Assessing Investment-Grade Corporate Debt Performance During COVID-19

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Assessing Investment-Grade Corporate Debt Performance During COVID-19

The COVID-19 pandemic will continue to rage on around the world until a vaccine becomes widely available. While a rebound in retail sales illustrates the potential for a quick recovery, a second wave of infections threatens to suppress growth during the fall and winter.

Central banks have been purchasing government and corporate bonds in an effort to provide liquidity to the financial markets. These actions have depressed bond yields and support a record number of new bond issuances around the world but may have in turn created a moral hazard in high-yield markets where there’s an elevated risk.

Let’s take a look at how investment-grade debt has performed thus far during the COVID-19 pandemic and where the market may be headed over the coming quarters.

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Narrowing Spreads With Treasuries

The Federal Reserve’s balance sheet has expanded from just over $4 trillion in February to about $7 trillion in August, driven by a pledge to purchase an unlimited number of financial assets to sustain market liquidity. Of course, Treasury yields fell in lockstep with government bond purchases, as they did during past financial crises.
Bond spread

On March 23, 2020, the yield on corporate debt reached its highest level in more than a decade, particularly in the junk bond market. The Federal Reserve quickly established a Primary Market Corporate Credit Facility and Secondary Market Corporate Credit Facility to purchase corporate bonds and even corporate bond exchange-traded funds (ETFs).

The result was a sudden narrowing of yield spreads between Treasuries and corporate bonds. Between March 23 and the end of the second quarter, yields nearly halved from their highs, leading to a significant rally across the corporate bond market. Both Treasuries and corporate bonds enjoy unlimited financial support from the central bank at the moment.

Rising Issuance by Corporations

The record low yields for investment-grade corporate bonds led to a sudden influx of new issuances. In April, new investment-grade debt issuances reached a record $297 billion and the market nearly matched that figure the next month with $262 billion in new May issuances. Many companies were able to secure significant liquidity at record low yields.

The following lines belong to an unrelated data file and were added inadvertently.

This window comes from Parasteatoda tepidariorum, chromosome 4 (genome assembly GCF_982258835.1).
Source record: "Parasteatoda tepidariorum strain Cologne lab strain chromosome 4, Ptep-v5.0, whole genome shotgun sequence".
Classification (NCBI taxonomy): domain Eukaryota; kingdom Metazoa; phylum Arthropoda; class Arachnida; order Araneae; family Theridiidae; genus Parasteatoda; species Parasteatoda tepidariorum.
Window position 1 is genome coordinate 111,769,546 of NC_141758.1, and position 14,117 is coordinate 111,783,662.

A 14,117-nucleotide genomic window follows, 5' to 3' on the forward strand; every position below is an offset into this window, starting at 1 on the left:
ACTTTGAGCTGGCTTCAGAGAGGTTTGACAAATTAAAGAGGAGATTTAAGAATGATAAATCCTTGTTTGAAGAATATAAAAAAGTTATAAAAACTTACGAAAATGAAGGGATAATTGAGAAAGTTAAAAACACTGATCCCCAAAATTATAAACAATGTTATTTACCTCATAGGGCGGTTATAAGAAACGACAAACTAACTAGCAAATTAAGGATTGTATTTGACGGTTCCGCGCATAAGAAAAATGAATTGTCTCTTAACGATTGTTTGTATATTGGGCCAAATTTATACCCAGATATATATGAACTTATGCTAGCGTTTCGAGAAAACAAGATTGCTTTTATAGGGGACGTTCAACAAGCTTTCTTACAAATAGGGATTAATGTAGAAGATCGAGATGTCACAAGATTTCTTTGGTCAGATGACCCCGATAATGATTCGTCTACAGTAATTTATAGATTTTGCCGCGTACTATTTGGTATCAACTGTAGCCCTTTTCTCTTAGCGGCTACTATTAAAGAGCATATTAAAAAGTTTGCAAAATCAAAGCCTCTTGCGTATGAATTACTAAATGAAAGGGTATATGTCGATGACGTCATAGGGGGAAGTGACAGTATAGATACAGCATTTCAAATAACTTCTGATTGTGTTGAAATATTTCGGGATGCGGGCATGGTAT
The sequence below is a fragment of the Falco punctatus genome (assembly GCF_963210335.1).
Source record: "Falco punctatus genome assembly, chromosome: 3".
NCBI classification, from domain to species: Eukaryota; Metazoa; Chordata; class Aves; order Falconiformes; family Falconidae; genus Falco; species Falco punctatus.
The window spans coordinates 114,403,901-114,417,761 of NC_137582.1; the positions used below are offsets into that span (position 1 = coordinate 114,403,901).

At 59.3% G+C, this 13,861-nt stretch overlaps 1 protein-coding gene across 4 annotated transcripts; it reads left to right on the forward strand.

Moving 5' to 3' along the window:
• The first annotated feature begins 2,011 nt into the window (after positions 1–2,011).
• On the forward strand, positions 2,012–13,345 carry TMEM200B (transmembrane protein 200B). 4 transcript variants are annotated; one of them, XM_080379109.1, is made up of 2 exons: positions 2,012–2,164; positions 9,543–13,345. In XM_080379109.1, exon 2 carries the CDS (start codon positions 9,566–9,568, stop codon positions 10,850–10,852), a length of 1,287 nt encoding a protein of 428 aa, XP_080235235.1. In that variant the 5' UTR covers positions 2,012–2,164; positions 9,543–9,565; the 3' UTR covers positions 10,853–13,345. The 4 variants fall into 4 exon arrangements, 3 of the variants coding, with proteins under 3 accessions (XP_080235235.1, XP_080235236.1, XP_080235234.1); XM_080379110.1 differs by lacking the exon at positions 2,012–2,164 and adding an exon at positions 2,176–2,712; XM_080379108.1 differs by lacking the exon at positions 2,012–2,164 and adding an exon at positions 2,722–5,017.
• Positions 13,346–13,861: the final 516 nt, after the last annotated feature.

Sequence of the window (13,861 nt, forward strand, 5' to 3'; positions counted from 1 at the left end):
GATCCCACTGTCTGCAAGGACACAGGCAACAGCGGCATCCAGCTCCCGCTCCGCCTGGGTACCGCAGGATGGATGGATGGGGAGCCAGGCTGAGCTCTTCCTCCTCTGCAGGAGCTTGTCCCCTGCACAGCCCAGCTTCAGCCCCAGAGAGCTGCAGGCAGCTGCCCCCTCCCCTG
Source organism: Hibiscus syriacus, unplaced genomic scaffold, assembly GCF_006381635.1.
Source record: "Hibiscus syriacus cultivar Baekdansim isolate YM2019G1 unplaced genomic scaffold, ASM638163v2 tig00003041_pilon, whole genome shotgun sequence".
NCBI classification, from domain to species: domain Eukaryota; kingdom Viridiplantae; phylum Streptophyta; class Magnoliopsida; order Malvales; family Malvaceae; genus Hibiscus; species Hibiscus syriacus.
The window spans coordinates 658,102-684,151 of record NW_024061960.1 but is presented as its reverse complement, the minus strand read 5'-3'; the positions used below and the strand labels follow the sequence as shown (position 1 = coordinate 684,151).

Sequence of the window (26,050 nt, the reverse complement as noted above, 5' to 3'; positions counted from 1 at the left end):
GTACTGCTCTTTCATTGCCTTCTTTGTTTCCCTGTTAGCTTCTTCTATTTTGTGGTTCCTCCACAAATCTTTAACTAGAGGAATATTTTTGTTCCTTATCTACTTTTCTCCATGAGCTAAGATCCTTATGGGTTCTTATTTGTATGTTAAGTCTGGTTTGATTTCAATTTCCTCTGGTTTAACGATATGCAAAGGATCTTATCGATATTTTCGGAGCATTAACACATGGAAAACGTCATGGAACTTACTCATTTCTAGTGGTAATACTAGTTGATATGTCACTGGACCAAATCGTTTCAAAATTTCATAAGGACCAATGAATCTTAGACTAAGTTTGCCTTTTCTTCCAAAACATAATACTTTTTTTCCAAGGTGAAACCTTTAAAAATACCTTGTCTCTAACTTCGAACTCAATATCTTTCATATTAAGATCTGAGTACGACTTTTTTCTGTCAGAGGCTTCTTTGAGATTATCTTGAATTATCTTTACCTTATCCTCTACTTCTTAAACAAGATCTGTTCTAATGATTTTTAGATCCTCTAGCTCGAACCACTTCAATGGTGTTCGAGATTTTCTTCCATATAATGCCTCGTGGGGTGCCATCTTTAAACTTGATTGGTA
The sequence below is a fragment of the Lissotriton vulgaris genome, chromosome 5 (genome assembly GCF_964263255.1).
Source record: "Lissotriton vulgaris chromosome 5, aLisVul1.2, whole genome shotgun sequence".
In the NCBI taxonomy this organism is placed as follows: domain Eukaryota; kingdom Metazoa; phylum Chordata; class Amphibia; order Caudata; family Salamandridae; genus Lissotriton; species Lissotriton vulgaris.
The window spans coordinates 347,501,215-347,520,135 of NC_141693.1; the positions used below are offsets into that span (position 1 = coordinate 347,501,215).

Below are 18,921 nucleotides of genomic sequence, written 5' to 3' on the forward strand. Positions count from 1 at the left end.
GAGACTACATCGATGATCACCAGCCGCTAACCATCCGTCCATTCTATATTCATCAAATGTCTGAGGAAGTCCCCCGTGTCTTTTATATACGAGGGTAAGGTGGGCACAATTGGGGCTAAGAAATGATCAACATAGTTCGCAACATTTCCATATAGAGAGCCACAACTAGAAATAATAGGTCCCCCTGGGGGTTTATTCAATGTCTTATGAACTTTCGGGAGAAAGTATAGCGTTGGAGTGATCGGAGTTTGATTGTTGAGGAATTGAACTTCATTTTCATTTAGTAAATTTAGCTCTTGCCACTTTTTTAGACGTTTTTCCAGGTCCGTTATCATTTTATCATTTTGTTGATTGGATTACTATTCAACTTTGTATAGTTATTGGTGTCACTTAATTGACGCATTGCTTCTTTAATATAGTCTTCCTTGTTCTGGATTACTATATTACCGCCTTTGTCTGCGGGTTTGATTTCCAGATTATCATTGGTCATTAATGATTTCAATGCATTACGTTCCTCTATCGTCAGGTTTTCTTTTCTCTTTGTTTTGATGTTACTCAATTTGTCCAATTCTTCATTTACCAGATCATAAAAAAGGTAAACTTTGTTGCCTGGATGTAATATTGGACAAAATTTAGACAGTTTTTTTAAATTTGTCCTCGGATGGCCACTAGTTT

Learn more about fixed income topics and trends on our Fixed Income Channel.

Bond issuance
Investment-Grade Bond Issuances – Source:

With so many new issuances during the first quarter, some analysts expect to see a slowdown in second-quarter new issuances. A global economic recovery and rising consumer spending could also push inflation higher, which could lead to higher yields in corporate debt markets and discourage companies from issuing any new debt.

The Federal Reserve hasn’t treated all corporate debt equally when it comes to credit facilities that it has set up during the pandemic. For instance, the central bank has not focused on junk bonds, which means yields have remained high. American Airlines Inc. and other companies have issued some high-yield debt, but issuers rated triple-C or worse have struggled to raise capital without the support of the central bank.

Implications for Investors

Investors have been quick to capitalize on the Federal Reserve-driven rally in the corporate bond markets. Investment-grade bond funds and ETFs set records for inflows of $14.88 billion and $11.46 billion, respectively. These inflows could continue as the Federal Reserve continues to be a buyer in both the primary and secondary markets.

Don’t forget to check out our exhaustive list of investment-grade bond funds here.

Some analysts are concerned that the central bank may be creating a moral hazard by purchasing bonds at artificially low prices. When it starts to withdraw support and liquidity, there’s little doubt that the outflows will come from low-quality junk bond issues, and investors that are caught holding the proverbial bag could suffer.

In addition to junk bonds, investors may want to watch out when it comes to certain sectors of the economy that could be hard pressed in a recovery. Airlines and energy companies are two obvious areas where corporate bonds are trading on the edge of distressed and doomed – and investors are likely to start focusing more on separating out the winners from the losers.

Many investors have focused on single-B debt or better-rated bonds to pick up yield rather than dipping into extremely high-yielding triple-C debt. After all, there is still a lot of uncertainty surrounding the macroeconomic outlook, there are depressed prospects for economic recovery rates and retail demand has been weak for most junk bonds.

The Bottom Line

Investment-grade bond yields have fallen to record lows amid the Federal Reserve’s aggressive bond-buying efforts. Investors were quick to capitalize on the rally in corporate debt, but some analysts are concerned that the central bank is creating a moral hazard that could hurt investors in the future when it cuts back on bond-buying efforts.

Be sure to check our News section to keep track of the latest updates from the mutual fund industry.

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Aug 26, 2020